Open Scholarship Skills and Competencies

It is timely, that as part of developing our advocacy and engagement programmes, we look at embedding Open Scholarship skills training in a more structured approach. Already, events such as Open Scholarship Week have developed a more layered and thematic approach. Early indicators suggest the possibility of a credited module on Open Scholarship for researchers or adding Open Scholarship related content to an existing module or training programmes. 

Advocacy, training and community building has emerged from the Open Scholarship Community Galway, taking an informal Cafe approach. 

We also have strong opportunities to lead and partner, in publishing Open Educational Resources (OER) and also provision of skills training in area of Open Education resources. OER skills include areas such as: searching for content using OERS, designing and building an OERoer, issues connected with copyright and licensing, integrating with existing programmes. 

Nationally, NORF (National Open Research Forum) has published a draft landscape report, looking at progress and challenges in relation to the National Framework on the Transition to an Open Research Environment. A Working Group within NORF on skills and competencies has made a number of recommendations for a National Open Research Training. 

Some resources are already available, such as the FOSTER toolkit, which has skills content on areas such as: Open Science, managing and sharing data, open-source software, Open Access and more.  

There are other useful resources such as EOSC report on Digital skills for FAIR and open science. EOSC recommends: 

  1. Developing the next generation of FAIR professionals 
  2. IR and open science professionals 
  3. Collaborating to enhance digital skills for FAIR and open science 

Resources such as these have frameworks that could be useful if adapted locally or used in terms of defining what a national programme for Open Research could look like.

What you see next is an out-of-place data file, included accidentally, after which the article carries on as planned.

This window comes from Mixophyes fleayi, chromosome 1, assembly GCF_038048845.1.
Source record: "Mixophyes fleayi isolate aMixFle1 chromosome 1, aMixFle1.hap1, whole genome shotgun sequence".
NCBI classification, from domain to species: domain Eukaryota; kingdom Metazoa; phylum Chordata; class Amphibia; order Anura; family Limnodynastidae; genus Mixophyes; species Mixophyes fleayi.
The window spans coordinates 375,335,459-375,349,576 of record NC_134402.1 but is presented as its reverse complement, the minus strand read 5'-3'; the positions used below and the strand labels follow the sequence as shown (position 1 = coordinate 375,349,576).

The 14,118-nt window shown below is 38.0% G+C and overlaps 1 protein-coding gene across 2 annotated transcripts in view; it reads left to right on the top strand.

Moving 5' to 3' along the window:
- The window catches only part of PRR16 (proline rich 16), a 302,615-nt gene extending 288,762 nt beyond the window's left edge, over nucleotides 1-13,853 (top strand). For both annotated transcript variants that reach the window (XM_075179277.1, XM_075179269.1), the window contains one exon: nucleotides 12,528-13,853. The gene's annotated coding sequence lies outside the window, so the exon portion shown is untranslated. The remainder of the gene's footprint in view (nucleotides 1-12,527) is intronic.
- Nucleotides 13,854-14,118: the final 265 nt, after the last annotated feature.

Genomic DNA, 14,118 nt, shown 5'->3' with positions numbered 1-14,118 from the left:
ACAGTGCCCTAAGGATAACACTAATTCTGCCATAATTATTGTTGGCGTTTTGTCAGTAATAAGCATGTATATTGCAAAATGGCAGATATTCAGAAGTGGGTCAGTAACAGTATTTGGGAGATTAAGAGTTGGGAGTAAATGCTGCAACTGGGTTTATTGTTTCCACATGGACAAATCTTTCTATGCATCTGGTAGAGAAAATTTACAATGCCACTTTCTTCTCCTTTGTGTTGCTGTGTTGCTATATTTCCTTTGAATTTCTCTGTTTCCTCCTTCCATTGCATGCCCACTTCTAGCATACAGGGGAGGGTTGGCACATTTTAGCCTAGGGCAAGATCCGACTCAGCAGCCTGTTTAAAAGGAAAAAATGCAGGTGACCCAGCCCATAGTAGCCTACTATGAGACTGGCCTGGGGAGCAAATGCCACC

NORF recommends an accreditation approach for participation in a national programme. There is currently no obvious way of developing a national accreditation system. The Quality and Qualifications Ireland (QQI) might offer a route forward, but it seems worthwhile if IUA, HEA and CONUL should address best accreditation avenue, looking at areas such as incentives and awards such as digital badges. Maybe best to offer a local accreditation system, to encourage engagement and buy-in. Increasing funder requirements may also be a driver for engagement, too.  

A survey by the NORF Skills Working Group on current practice in December 2020 got responses from 23 institutions. All responses indicated some level of Open training. The group felt this practice could be integrated as a starting point for developing a national programme. 

However, structure and supports for Open Science are too varied currently. While there is a lot of interest and enthusiasm, there is no unified approach. NORF identifies some key challenges in relation to skills and competencies 

  • A need to strengthen and standardise training on open research, including a framework that defines the required skills-base and encourages a competency-based, consistent approach to training. Further work is required to investigate accreditation options.  
  • A need to factor in dedicated open research support roles in institutional staffing plans in order to improve local awareness, community building and uptake of open practices.  
  • Developing links to related agendas and activities e.g., national training on research integrity, could help to expand and embed open research skills among the research community. 

In terms of the way ahead, a national approach and perspective will avoid silos and duplication, and by the very nature of OPEN, encourage cooperative activities and research. Locally, strong institutional policies supportive of Open Scholarship, combined with community engagement and skills provision will always be necessary. 

Key challenges include the incentivisation of Open Research. Researchers have to be rewarded for using Open practices. Skills and advocacy programmes play a crucial role in fostering researcher knowledge and confidence. 

Niall McSweeney

This post was written by Niall McSweeney, Head of Research and Learning, James Hardiman Library.